While some 68% of respondents indicated that they had a positive impression of the Socorro Independent School District itself, upwards of 63% said they were likely to vote against a new bond. The vast majority, at 57%, of those expressing a negative opinion of a new bond said they were concerned about a rise in property taxes.
By Garry Boulard
Occupancy rates have steadily pushed upward for senior residential units after the double-digit declines recorded during the first year of the Covid 19 outbreak, says a new report.
As compiled by the Annapolis, Maryland-based National Investment Center for Seniors Housing & Care, some 47% of senior housing owners say their independent living units have actually returned to general levels seen just before the pandemic.
That increased occupancy rate was also reported by 37% of the operators of memory care units, while only 30% of overall assisted living facilities have witnessed a similar return.
Altogether, senior housing rates have been on the upside now for eight consecutive months, with the latest figures at 83.7% occupancy rate, compared to 77.8% during the second quarter of 2021.
Says Caroline Clapp, a researcher with the National Investment Center: “Continued solid demand for senior housing, paired with relatively slow growth in inventory, has contributed to the current occupancy recovery.”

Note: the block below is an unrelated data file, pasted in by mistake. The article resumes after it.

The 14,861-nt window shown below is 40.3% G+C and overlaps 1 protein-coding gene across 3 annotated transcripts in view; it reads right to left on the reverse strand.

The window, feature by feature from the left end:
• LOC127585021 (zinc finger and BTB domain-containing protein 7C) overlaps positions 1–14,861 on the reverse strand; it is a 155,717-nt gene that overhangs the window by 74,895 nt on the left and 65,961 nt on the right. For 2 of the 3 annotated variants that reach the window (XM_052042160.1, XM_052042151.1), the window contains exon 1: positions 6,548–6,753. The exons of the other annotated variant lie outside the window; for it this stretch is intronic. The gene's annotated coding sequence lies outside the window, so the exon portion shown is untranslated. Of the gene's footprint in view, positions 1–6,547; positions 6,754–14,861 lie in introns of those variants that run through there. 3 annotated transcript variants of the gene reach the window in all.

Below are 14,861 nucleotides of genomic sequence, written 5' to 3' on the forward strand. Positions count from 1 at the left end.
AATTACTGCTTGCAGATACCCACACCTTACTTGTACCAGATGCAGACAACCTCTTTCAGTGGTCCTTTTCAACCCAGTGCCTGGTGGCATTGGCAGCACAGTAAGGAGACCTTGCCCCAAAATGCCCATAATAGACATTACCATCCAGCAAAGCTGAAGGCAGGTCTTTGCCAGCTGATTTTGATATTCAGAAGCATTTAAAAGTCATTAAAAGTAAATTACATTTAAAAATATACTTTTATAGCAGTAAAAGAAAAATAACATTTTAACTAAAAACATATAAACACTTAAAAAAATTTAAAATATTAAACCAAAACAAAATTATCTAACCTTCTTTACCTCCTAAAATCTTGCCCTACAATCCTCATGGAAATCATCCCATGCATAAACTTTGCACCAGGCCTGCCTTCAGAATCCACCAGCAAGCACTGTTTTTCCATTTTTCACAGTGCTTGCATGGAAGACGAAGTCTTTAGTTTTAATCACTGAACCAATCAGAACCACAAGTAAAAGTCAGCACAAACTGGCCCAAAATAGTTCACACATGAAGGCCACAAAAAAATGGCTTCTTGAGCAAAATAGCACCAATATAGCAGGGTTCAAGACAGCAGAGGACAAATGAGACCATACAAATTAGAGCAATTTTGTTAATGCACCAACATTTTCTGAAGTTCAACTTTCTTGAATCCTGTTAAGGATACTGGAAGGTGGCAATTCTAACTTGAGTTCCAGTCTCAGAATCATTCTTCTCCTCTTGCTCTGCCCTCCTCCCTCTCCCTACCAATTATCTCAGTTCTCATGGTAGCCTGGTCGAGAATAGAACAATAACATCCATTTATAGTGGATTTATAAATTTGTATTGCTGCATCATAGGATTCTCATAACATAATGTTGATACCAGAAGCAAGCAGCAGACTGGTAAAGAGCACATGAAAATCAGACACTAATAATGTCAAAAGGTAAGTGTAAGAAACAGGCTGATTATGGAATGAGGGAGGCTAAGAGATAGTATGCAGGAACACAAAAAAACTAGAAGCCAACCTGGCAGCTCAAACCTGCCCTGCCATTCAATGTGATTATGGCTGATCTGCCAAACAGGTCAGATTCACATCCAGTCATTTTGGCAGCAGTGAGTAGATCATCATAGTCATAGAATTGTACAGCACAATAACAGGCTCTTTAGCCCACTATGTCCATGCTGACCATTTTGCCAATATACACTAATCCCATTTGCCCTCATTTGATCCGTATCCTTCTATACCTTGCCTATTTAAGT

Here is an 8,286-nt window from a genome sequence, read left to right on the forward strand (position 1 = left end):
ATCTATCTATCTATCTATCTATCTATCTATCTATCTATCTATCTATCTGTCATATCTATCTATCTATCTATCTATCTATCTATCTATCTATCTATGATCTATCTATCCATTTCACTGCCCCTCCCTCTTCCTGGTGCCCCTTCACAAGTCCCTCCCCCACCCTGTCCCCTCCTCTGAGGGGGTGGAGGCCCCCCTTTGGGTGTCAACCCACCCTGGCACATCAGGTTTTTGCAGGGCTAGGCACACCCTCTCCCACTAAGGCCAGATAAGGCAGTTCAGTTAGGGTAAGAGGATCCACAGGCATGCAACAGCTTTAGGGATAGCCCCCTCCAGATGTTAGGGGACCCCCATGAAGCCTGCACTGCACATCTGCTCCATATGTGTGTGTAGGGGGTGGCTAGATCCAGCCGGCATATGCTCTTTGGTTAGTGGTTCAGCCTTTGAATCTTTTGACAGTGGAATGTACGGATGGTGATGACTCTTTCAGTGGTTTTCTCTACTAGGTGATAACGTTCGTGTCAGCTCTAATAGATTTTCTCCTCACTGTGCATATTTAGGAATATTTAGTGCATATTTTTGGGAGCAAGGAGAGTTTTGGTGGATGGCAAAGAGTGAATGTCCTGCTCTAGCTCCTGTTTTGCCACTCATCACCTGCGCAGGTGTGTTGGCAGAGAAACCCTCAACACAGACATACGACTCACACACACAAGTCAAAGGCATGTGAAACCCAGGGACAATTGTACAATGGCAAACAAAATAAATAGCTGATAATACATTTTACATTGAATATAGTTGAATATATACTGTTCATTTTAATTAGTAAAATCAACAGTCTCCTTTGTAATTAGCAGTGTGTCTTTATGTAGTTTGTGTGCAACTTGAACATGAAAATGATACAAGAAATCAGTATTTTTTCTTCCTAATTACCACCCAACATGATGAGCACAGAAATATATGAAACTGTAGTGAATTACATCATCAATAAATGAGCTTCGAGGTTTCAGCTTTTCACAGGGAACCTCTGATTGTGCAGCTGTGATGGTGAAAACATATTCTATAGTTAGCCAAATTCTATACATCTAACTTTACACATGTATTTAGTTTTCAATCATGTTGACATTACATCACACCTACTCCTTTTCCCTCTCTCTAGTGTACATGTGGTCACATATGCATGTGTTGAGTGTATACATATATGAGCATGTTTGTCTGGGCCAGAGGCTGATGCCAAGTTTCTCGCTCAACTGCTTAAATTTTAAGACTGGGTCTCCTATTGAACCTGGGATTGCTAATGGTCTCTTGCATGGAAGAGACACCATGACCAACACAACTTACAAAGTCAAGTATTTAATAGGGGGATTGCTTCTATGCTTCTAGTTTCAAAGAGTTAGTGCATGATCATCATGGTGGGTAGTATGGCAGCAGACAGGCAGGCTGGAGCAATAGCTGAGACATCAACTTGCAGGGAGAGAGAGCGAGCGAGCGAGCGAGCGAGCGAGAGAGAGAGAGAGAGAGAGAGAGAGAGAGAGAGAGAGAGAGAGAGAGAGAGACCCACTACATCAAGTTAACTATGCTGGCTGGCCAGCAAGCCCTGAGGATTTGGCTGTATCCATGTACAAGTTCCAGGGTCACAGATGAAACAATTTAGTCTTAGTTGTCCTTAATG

Clapp added that while the ongoing occupancy recovery rate is the longest-lasting rate increase recorded by the center, “Occupancy is still below where it was at the start of the pandemic.”
In fact, the assisted living occupancy rate remains stubbornly below where it was before the Covid 19 outbreak when it stood at 84.5%. Similarly, the independent living occupancy rate is 4.2% less than what was recorded in late 2019 and early 2020.
Projects currently under construction represent nearly 5% of total existing senior housing inventory, which, while strong, is still less than the 7.7% achieved in 2019.
The highest occupancy rates, according to the study, are being seen in the East, with Boston and Baltimore at 89% and 87.5%. Atlanta and Houston came in at 80.9% and 78.7% respectively.
The Atlanta and Houston markets, however, have seen some incremental increases over late 2022 when the numbers came in respectively at 79% and 77.9%.
Industry analysts, meanwhile, have noted that new building plans for senior housing projects have in many ways been altered as a result of the pandemic.
Earlier this year, Multi Housing News reported on a building trend seeing a greater design emphasis on open space, making it possible for tenants to enjoy more “gardening activities, more sitting in the sunshine, and going for walks.”